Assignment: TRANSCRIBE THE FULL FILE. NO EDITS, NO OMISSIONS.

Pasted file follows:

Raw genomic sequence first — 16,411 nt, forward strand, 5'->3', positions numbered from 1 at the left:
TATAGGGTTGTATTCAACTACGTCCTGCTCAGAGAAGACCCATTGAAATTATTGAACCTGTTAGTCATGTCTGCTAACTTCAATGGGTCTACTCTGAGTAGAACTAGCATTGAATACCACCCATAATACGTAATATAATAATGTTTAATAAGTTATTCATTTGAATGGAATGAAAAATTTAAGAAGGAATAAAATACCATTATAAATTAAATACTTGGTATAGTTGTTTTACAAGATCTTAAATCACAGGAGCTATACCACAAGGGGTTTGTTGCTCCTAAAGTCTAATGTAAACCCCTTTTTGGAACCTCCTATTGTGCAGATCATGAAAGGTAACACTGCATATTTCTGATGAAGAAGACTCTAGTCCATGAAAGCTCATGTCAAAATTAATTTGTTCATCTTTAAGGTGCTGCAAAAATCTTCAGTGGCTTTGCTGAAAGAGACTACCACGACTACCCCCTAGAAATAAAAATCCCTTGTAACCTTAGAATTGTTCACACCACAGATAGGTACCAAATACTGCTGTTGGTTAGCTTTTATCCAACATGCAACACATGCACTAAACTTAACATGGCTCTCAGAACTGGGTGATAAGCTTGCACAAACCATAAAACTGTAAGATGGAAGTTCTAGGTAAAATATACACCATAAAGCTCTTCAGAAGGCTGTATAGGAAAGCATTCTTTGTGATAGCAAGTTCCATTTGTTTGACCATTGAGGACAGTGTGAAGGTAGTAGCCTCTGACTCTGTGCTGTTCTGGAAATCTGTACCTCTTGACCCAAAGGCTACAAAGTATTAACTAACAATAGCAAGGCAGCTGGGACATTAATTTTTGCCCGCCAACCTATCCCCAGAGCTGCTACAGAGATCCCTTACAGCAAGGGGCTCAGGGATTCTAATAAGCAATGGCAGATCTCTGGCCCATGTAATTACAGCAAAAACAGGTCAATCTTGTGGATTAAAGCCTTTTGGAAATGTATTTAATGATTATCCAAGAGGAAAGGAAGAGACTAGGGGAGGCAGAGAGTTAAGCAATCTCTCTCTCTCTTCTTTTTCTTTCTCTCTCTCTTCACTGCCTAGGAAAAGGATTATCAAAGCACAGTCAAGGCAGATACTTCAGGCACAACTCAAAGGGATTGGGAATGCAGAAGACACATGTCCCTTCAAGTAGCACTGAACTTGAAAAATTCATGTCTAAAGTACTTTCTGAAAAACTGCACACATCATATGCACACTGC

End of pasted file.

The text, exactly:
Raw genomic sequence first — 16,411 nt, forward strand, 5'->3', positions numbered from 1 at the left:
TATAGGGTTGTATTCAACTACGTCCTGCTCAGAGAAGACCCATTGAAATTATTGAACCTGTTAGTCATGTCTGCTAACTTCAATGGGTCTACTCTGAGTAGAACTAGCATTGAATACCACCCATAATACGTAATATAATAATGTTTAATAAGTTATTCATTTGAATGGAATGAAAAATTTAAGAAGGAATAAAATACCATTATAAATTAAATACTTGGTATAGTTGTTTTACAAGATCTTAAATCACAGGAGCTATACCACAAGGGGTTTGTTGCTCCTAAAGTCTAATGTAAACCCCTTTTTGGAACCTCCTATTGTGCAGATCATGAAAGGTAACACTGCATATTTCTGATGAAGAAGACTCTAGTCCATGAAAGCTCATGTCAAAATTAATTTGTTCATCTTTAAGGTGCTGCAAAAATCTTCAGTGGCTTTGCTGAAAGAGACTACCACGACTACCCCCTAGAAATAAAAATCCCTTGTAACCTTAGAATTGTTCACACCACAGATAGGTACCAAATACTGCTGTTGGTTAGCTTTTATCCAACATGCAACACATGCACTAAACTTAACATGGCTCTCAGAACTGGGTGATAAGCTTGCACAAACCATAAAACTGTAAGATGGAAGTTCTAGGTAAAATATACACCATAAAGCTCTTCAGAAGGCTGTATAGGAAAGCATTCTTTGTGATAGCAAGTTCCATTTGTTTGACCATTGAGGACAGTGTGAAGGTAGTAGCCTCTGACTCTGTGCTGTTCTGGAAATCTGTACCTCTTGACCCAAAGGCTACAAAGTATTAACTAACAATAGCAAGGCAGCTGGGACATTAATTTTTGCCCGCCAACCTATCCCCAGAGCTGCTACAGAGATCCCTTACAGCAAGGGGCTCAGGGATTCTAATAAGCAATGGCAGATCTCTGGCCCATGTAATTACAGCAAAAACAGGTCAATCTTGTGGATTAAAGCCTTTTGGAAATGTATTTAATGATTATCCAAGAGGAAAGGAAGAGACTAGGGGAGGCAGAGAGTTAAGCAATCTCTCTCTCTCTTCTTTTTCTTTCTCTCTCTCTTCACTGCCTAGGAAAAGGATTATCAAAGCACAGTCAAGGCAGATACTTCAGGCACAACTCAAAGGGATTGGGAATGCAGAAGACACATGTCCCTTCAAGTAGCACTGAACTTGAAAAATTCATGTCTAAAGTACTTTCTGAAAAACTGCACACATCATATGCACACTGC